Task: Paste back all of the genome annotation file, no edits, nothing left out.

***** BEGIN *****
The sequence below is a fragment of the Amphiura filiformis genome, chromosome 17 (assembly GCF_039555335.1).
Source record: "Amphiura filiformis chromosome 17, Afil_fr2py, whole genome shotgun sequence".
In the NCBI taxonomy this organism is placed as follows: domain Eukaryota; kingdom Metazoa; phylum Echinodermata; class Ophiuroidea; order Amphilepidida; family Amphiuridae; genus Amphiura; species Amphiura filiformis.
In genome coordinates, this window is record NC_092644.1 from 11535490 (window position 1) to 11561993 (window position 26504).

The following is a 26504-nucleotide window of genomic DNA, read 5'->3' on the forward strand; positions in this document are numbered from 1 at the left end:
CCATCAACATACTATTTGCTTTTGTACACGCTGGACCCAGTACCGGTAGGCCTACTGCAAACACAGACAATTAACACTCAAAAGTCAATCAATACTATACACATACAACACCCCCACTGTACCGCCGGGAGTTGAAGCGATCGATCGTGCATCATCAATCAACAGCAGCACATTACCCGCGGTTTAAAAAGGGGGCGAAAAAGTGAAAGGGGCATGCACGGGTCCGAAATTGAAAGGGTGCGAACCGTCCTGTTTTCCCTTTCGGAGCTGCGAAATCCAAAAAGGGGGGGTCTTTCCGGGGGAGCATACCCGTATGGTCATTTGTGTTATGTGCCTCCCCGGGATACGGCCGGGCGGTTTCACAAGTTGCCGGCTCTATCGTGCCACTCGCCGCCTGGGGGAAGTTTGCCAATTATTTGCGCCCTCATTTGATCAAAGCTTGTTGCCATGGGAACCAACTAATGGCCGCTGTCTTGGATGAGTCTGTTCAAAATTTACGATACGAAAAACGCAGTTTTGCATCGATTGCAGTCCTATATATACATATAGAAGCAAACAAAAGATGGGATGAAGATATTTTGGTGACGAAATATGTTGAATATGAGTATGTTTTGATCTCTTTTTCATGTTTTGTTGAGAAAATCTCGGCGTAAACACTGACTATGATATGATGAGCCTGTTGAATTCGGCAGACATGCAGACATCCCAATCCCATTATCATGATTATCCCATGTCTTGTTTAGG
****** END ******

The sequence below is a fragment of the Amphiura filiformis genome, chromosome 17 (assembly GCF_039555335.1).
Source record: "Amphiura filiformis chromosome 17, Afil_fr2py, whole genome shotgun sequence".
In the NCBI taxonomy this organism is placed as follows: domain Eukaryota; kingdom Metazoa; phylum Echinodermata; class Ophiuroidea; order Amphilepidida; family Amphiuridae; genus Amphiura; species Amphiura filiformis.
In genome coordinates, this window is record NC_092644.1 from 11535490 (window position 1) to 11561993 (window position 26504).

The following is a 26504-nucleotide window of genomic DNA, read 5'->3' on the forward strand; positions in this document are numbered from 1 at the left end:
CCATCAACATACTATTTGCTTTTGTACACGCTGGACCCAGTACCGGTAGGCCTACTGCAAACACAGACAATTAACACTCAAAAGTCAATCAATACTATACACATACAACACCCCCACTGTACCGCCGGGAGTTGAAGCGATCGATCGTGCATCATCAATCAACAGCAGCACATTACCCGCGGTTTAAAAAGGGGGCGAAAAAGTGAAAGGGGCATGCACGGGTCCGAAATTGAAAGGGTGCGAACCGTCCTGTTTTCCCTTTCGGAGCTGCGAAATCCAAAAAGGGGGGGTCTTTCCGGGGGAGCATACCCGTATGGTCATTTGTGTTATGTGCCTCCCCGGGATACGGCCGGGCGGTTTCACAAGTTGCCGGCTCTATCGTGCCACTCGCCGCCTGGGGGAAGTTTGCCAATTATTTGCGCCCTCATTTGATCAAAGCTTGTTGCCATGGGAACCAACTAATGGCCGCTGTCTTGGATGAGTCTGTTCAAAATTTACGATACGAAAAACGCAGTTTTGCATCGATTGCAGTCCTATATATACATATAGAAGCAAACAAAAGATGGGATGAAGATATTTTGGTGACGAAATATGTTGAATATGAGTATGTTTTGATCTCTTTTTCATGTTTTGTTGAGAAAATCTCGGCGTAAACACTGACTATGATATGATGAGCCTGTTGAATTCGGCAGACATGCAGACATCCCAATCCCATTATCATGATTATCCCATGTCTTGTTTAGG